Real power thus belonged to the boyars, although the merchants and artisans also had a part in political decisions. They had their own forms of organization: street and district self - governing associations headed by elective officials, starostas empowered to ratify documents of state with their seals of office.

Further evolution of this system resulted, by the fourteenth and fifteenth centuries, in the concentration of power in the hands of some three or four dozen boyar families whose members occupied, through election, all the key posts in the state. These families, together with the Archbishop's Court ("House of St. Sophia"), and several rich monasteries like St. George's, St. Anthony's, or at Arkazhi, which were also great feudal lords, owned most of Novgorod's vast territory. What remained was occupied by small land - holders dependent on the great lords, who sought to attach them to the land by restricting their right to leave their holding and go and settle in a new area. There were at that time no strongly guarded boundaries between principalities, and the peasants were, nevertheless, fairly independent: they could exchange one holding for another, belonging to a different landowner; or else travel north or north - east, towards the White Sea or the Urals, where there still remained considerable tracts of unoccupied land, and settle there as free farmers.

The struggles which resulted in the formation of the Novgorod boyar republic attained this culmination point in the events of 1136 y. The Veche, attended on this occasion not only by Novgorodian citizenry but also by representatives of Pskov and Ladoga, deposed Prince Vsevolod. The chronicler tells us that he was locked up "in the Lord Bishop's Court, together with his wife, his children, and his mother - in - law, on the twenty - eighth day of the month of May, and was watched night and day by armed men, thirty men for each day". It was not an accident that Lord Bishop's Court was chosen as the Prince's place of confinement: Bishop Nifont was the moving spirit of the coup of 1136 y.

After the coup, Nifont managed, by skilful manoeuvering, to secure for himself a position that made him the de facto ruler of Novgorod, and somewhat later, to emancipate his see from the control of the Metropolitan of Kiev. He succeeded in this through clever use of the internal strife in the Church, caused by the nomination to the metropolitan see of Kiev, unsanctioned by the Patriarch of Constantinople, of Clement of Smolensk, a very prominent Russian ecclesiastic and theological writer. Nifont, a Greek by birth, contrived to get himself raised to the rank of Archbishop and established direct links with the Patriarch of Constantinople, thereby exempting himself from the jurisdiction of the Metropolitan of Kiev.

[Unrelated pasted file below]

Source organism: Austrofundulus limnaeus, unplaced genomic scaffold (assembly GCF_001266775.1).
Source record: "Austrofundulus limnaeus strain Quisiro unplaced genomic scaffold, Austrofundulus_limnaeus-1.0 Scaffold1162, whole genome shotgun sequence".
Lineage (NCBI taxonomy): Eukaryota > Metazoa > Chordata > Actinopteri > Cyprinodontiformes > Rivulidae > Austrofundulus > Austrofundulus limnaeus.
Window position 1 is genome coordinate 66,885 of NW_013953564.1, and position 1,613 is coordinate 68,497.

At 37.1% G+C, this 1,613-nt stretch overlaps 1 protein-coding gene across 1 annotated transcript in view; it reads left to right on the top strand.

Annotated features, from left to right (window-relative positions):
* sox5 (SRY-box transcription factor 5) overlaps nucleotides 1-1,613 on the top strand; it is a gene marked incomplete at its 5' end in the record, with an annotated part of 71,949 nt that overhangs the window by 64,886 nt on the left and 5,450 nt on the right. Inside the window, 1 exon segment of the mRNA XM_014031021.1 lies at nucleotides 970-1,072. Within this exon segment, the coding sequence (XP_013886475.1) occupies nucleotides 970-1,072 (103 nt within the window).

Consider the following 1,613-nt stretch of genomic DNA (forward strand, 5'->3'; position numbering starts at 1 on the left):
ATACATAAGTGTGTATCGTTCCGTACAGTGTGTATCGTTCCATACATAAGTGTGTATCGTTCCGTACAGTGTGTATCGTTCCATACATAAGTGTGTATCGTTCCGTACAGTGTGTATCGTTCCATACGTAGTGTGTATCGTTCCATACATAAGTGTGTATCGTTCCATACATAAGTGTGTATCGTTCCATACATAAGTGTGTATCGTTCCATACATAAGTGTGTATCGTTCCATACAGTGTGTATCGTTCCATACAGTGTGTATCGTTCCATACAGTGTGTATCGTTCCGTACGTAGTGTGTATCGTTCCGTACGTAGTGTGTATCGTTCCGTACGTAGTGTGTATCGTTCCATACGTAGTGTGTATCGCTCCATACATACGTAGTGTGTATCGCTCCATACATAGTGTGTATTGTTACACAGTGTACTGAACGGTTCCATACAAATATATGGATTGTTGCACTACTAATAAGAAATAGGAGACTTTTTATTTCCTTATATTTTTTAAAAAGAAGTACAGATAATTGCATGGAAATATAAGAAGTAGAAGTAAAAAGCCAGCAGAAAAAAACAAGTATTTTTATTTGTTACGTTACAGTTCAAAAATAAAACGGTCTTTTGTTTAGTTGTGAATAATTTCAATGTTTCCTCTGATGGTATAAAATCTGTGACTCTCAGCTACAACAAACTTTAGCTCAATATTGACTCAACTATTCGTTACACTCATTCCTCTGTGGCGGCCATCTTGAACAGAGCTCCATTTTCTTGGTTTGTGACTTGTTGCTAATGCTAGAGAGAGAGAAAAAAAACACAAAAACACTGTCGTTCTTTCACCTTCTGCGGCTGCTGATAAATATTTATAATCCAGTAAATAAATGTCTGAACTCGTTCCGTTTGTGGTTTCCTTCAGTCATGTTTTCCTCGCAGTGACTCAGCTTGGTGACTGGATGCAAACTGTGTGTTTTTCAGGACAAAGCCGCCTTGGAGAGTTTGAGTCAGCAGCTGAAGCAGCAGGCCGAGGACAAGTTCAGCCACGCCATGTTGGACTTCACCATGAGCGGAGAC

With the rise of Nifont, Byzantine influence in Novgorodian arts gained a new impetus, felt most strongly in icon painting. The new Archbishop, who played a great role in Novgorod's cultural life, was the carrier and promoter of that influence. A patron of the arts, Nifont built extensively both in Novgorod and elsewhere: he erected the Church of St. George at Ladoga, and at Pskov, and the church in the Monastery of Our Saviour at Mirozh. He made the painting of frescoes in church interiors his special concern, and he gave instructions as to their subjects and execution.

The uprising of 1136 y. placed Archbishop Nifont at the head of the Novgorodian boyars, and made him Chairman of the Council of Nobles. He was now the richest landowner in the city - state, with many of the rights, taxes, and landed possessions formerly at the disposal of the Prince bestowed upon him. He became sole master of the Novgorodian Detinets citadel, and of St. Sophia's. The state treasury lodged now in the Cathedral was entirely at his command. It was the Archbishop who shaped Novgorod's foreign policy, controlled the administration of justice, supervised the proper use of weights and measures in trade, and kept his eye on many other affairs of state.